posted by Memm Team
You’ve studied, you’ve prepared, and you’ve probably spent your fair share of all-nighters worrying about the Medical College Admission Test (MCAT). If you’re in the U.S. or Canada, you likely need good scores on this test to get into medical school, and the future of your medical career lies in your performance on this one day.
Of course, you can take the MCAT multiple times:
Knowing you can try again takes some of the pressure off, but most people would agree that getting a great score on your first try is ideal.
When test day comes along, there’s no extra time to prepare. Being prepared for what you’ll experience on test day, however, might just help you feel more relaxed and ready to tackle the marathon that is the MCAT.
When you wake up the morning of the MCAT, (assuming you were able to fall asleep the night before) you might feel similar to how you felt when you took the SAT or ACT. Considering this test has much higher stakes, whatever you experienced then will likely be magnified.
People often feel nervous, jittery, or on edge. Whatever you do to relax, calm, and ground yourself, plan to do those things on test day.
Tests are typically scheduled to begin at 7:30 AM or 3 PM. You’ll need to arrive 30 minutes before your scheduled test time. If you’re late, the Test Administrator may not allow you to take the test and you will lose one of your test attempts, so plan for extra traveling time. Check for any of the following on the day of your test, as they could cause delays or road closures:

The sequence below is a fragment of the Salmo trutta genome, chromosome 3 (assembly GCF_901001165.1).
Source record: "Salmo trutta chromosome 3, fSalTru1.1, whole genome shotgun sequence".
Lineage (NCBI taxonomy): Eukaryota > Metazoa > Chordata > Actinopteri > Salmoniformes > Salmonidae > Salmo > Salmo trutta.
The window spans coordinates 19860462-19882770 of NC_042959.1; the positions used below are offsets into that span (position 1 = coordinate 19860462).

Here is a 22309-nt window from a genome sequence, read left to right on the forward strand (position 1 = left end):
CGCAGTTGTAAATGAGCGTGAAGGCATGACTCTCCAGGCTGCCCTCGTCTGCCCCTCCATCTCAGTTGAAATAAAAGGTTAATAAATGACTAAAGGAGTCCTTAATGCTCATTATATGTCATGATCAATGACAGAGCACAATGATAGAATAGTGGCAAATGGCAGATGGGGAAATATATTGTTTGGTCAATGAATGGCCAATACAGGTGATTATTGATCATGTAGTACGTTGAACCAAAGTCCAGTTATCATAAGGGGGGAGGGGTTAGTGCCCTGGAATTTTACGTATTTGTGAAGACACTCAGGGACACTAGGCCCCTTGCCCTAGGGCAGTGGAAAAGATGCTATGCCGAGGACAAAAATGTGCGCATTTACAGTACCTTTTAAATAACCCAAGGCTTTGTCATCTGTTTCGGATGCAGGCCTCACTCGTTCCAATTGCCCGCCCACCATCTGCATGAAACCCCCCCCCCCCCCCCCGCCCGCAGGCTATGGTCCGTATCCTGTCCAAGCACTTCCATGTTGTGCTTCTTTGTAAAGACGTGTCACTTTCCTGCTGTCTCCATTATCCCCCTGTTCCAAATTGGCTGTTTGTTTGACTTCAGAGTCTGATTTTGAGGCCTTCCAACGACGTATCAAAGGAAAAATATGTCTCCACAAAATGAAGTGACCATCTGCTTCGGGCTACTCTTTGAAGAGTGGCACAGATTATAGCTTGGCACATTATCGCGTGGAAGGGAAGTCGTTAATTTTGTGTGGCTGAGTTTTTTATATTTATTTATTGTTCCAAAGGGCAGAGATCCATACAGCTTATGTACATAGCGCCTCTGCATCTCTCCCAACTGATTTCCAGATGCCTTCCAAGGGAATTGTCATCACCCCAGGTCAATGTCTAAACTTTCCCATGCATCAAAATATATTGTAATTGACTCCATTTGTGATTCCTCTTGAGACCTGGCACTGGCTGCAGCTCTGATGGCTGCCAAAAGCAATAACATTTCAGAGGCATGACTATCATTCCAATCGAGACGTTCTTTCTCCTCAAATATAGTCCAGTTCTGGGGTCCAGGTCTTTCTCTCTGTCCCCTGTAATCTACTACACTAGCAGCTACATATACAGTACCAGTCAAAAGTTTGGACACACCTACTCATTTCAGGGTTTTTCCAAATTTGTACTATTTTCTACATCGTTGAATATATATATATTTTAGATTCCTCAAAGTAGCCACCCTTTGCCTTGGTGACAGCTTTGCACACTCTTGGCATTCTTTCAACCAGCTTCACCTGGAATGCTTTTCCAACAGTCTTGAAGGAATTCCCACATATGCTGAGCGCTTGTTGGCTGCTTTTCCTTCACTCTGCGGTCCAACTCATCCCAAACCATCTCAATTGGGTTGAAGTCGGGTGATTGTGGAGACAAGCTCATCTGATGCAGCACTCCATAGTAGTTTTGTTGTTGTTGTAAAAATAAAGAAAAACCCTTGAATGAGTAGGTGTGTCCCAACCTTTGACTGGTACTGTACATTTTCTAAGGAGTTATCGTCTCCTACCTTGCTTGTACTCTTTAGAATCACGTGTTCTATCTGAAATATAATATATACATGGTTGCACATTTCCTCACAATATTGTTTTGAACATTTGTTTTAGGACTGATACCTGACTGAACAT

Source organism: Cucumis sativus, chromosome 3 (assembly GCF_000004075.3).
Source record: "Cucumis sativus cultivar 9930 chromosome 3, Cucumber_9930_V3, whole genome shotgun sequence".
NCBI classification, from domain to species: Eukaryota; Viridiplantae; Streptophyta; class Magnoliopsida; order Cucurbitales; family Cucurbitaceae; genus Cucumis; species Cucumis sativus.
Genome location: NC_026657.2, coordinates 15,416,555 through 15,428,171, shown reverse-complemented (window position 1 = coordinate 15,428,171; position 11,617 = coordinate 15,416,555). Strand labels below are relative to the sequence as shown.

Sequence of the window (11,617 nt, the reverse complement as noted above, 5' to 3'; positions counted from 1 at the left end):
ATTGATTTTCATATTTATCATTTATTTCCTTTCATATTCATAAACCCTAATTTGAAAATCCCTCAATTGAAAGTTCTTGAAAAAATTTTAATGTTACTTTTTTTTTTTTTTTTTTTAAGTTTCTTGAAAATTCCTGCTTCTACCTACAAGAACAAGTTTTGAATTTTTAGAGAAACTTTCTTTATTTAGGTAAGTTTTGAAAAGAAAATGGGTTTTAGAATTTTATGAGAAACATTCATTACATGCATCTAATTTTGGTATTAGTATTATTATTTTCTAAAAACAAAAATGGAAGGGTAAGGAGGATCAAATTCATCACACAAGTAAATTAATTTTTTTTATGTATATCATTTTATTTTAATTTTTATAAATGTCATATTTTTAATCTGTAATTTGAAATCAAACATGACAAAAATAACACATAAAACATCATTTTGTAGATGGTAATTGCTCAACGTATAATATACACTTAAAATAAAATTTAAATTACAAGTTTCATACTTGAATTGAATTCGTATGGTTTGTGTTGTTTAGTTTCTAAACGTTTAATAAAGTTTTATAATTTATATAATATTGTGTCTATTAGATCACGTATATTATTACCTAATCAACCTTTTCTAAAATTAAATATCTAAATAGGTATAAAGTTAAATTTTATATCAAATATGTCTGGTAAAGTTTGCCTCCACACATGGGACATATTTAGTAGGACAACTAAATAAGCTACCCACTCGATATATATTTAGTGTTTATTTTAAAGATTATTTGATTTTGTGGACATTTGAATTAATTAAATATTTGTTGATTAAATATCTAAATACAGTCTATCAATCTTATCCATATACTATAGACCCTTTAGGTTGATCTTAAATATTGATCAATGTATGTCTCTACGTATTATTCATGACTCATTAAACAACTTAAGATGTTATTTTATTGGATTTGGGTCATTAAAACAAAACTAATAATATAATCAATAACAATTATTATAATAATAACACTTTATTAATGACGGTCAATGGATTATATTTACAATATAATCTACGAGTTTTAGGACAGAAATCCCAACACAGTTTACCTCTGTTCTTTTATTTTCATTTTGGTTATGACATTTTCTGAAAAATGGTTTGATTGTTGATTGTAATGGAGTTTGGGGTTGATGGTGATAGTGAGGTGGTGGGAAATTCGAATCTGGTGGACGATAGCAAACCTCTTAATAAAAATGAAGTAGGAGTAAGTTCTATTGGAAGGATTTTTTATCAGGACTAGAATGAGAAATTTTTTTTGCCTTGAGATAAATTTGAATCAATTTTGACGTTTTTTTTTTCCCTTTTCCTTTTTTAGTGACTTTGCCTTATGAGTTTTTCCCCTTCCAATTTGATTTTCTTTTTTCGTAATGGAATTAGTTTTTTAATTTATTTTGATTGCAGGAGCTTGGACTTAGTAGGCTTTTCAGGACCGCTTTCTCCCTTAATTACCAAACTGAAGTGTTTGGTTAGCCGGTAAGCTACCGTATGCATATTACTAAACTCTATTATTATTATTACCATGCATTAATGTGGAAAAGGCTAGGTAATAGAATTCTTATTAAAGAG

Testing centers often remain open even during inclement weather; don’t assume it will be closed if you see some snow outside, and plan for even more travel time. If the testing center lets you in early, you might be able to begin before the scheduled testing time.
If it’s feasible, drive to the testing center in the weeks before your test, and aim to go on the same day of the week at the same time. This will give you a good idea of how long it will actually take you to get there on test morning.
When you arrive on test day, ideally you’ll have some extra time to sit in the car where you can take a few deep breaths and collect yourself before you enter the testing facility. You won’t be allowed to leave and come back to your car during the test, so bring any food or drinks into the testing center with you.
The first step when you walk into the testing center is to wait in line and check-in. You’ll need your valid (not expired) government-issued ID — a driver’s license or passport. The test administrator will also take your picture and scan your palm. He or she will also instruct you on how to use a locker for your belongings, and will also seal your phone and any electronics in a bag. You’ll also review the Association of American Medical Colleges (AAMC) Candidate Rules Agreement and complete a digital signature.
If you choose to bring your cellphone or other electronics into the testing center with you, you will not be able to take them out of the sealed bag until the test is over. You might also be asked to store items such as jewelry or watches. Don’t store your ID; you’ll need it to enter the testing room.